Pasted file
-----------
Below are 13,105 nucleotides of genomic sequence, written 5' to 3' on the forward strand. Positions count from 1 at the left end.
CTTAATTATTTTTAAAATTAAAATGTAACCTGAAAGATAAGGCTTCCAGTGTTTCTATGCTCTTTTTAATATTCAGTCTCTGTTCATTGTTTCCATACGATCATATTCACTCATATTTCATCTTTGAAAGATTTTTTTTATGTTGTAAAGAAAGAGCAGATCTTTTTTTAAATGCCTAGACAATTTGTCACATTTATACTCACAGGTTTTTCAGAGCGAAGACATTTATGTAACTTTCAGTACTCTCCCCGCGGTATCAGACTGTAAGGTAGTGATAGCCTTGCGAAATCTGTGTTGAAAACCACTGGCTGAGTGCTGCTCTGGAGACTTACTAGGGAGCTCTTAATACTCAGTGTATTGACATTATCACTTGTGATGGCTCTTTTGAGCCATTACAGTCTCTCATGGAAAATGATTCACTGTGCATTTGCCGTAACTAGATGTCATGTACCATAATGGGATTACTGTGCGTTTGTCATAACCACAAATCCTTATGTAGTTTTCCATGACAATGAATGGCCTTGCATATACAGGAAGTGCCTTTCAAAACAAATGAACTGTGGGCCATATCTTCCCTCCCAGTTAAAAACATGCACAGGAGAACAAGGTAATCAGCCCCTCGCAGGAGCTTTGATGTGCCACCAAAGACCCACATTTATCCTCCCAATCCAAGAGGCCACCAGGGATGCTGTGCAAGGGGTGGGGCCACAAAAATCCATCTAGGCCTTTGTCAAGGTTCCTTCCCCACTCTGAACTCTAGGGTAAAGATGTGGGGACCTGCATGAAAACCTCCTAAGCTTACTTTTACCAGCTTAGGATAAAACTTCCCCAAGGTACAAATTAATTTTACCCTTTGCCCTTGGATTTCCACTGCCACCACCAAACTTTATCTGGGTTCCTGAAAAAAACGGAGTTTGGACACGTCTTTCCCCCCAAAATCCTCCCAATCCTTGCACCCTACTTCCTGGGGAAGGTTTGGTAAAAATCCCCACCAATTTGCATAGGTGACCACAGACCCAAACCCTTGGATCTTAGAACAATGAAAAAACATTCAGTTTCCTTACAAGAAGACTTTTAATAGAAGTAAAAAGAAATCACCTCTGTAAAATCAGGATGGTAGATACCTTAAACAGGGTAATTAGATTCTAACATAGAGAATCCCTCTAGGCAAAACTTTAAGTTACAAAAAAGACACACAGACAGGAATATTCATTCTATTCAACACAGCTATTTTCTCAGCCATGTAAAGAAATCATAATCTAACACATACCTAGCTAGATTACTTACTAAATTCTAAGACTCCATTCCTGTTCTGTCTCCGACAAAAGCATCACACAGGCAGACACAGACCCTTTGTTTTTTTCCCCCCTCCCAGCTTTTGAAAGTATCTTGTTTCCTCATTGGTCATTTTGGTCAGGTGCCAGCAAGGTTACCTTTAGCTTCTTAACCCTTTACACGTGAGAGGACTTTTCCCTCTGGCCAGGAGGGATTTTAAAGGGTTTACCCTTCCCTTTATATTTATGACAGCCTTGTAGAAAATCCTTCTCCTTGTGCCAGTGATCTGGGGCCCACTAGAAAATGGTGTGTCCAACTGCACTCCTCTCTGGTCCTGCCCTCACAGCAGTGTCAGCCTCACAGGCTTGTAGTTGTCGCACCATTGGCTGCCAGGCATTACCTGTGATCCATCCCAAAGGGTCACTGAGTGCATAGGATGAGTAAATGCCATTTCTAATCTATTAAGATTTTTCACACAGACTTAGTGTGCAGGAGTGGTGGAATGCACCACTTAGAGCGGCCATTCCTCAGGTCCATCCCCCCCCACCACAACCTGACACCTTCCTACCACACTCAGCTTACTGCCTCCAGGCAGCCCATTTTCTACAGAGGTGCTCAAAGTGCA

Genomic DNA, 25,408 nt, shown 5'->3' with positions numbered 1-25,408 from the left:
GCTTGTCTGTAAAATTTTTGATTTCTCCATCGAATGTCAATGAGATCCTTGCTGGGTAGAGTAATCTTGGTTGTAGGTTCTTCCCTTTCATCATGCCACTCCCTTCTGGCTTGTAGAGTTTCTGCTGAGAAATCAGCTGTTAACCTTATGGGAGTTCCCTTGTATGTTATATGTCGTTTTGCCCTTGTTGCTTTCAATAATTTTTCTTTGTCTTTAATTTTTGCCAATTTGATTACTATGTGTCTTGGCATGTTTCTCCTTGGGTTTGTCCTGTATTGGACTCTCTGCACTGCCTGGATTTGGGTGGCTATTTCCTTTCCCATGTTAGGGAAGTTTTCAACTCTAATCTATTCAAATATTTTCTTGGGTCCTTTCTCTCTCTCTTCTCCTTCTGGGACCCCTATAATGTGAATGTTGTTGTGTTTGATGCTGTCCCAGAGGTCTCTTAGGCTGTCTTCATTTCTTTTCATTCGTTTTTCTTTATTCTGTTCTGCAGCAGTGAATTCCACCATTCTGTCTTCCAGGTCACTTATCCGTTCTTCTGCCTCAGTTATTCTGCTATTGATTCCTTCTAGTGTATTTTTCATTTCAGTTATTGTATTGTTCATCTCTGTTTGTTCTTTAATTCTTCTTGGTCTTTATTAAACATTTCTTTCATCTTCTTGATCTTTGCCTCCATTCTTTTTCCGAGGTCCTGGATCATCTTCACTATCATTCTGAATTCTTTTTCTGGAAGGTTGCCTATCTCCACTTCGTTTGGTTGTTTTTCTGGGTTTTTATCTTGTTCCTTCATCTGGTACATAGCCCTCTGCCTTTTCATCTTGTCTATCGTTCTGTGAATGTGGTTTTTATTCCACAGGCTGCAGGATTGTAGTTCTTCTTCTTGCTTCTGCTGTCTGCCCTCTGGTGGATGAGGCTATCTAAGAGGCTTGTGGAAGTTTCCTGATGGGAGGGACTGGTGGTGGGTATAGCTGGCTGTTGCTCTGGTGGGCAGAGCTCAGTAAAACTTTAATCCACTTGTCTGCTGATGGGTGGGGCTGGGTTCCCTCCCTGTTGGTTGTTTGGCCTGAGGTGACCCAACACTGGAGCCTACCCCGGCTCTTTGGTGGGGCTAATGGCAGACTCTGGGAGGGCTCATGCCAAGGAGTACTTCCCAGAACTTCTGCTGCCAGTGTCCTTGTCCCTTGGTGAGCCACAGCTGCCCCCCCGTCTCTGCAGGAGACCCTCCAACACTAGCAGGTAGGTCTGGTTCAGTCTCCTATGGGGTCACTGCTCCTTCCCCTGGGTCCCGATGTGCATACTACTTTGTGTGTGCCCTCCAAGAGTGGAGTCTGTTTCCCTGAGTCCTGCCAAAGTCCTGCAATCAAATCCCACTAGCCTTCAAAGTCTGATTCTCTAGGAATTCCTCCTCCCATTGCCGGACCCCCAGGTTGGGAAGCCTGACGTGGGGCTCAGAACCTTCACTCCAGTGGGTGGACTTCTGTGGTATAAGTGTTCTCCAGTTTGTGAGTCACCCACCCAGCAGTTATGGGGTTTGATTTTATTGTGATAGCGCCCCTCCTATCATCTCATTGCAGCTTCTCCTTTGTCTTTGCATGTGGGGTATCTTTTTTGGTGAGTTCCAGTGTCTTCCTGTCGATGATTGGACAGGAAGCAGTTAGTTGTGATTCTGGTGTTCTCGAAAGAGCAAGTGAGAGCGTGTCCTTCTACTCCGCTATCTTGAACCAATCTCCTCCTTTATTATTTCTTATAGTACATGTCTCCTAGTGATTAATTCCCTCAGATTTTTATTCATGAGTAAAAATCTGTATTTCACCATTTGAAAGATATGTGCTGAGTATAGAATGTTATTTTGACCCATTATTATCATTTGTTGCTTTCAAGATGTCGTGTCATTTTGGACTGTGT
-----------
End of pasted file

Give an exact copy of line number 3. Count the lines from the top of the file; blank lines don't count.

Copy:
Genomic DNA, 25,408 nt, shown 5'->3' with positions numbered 1-25,408 from the left: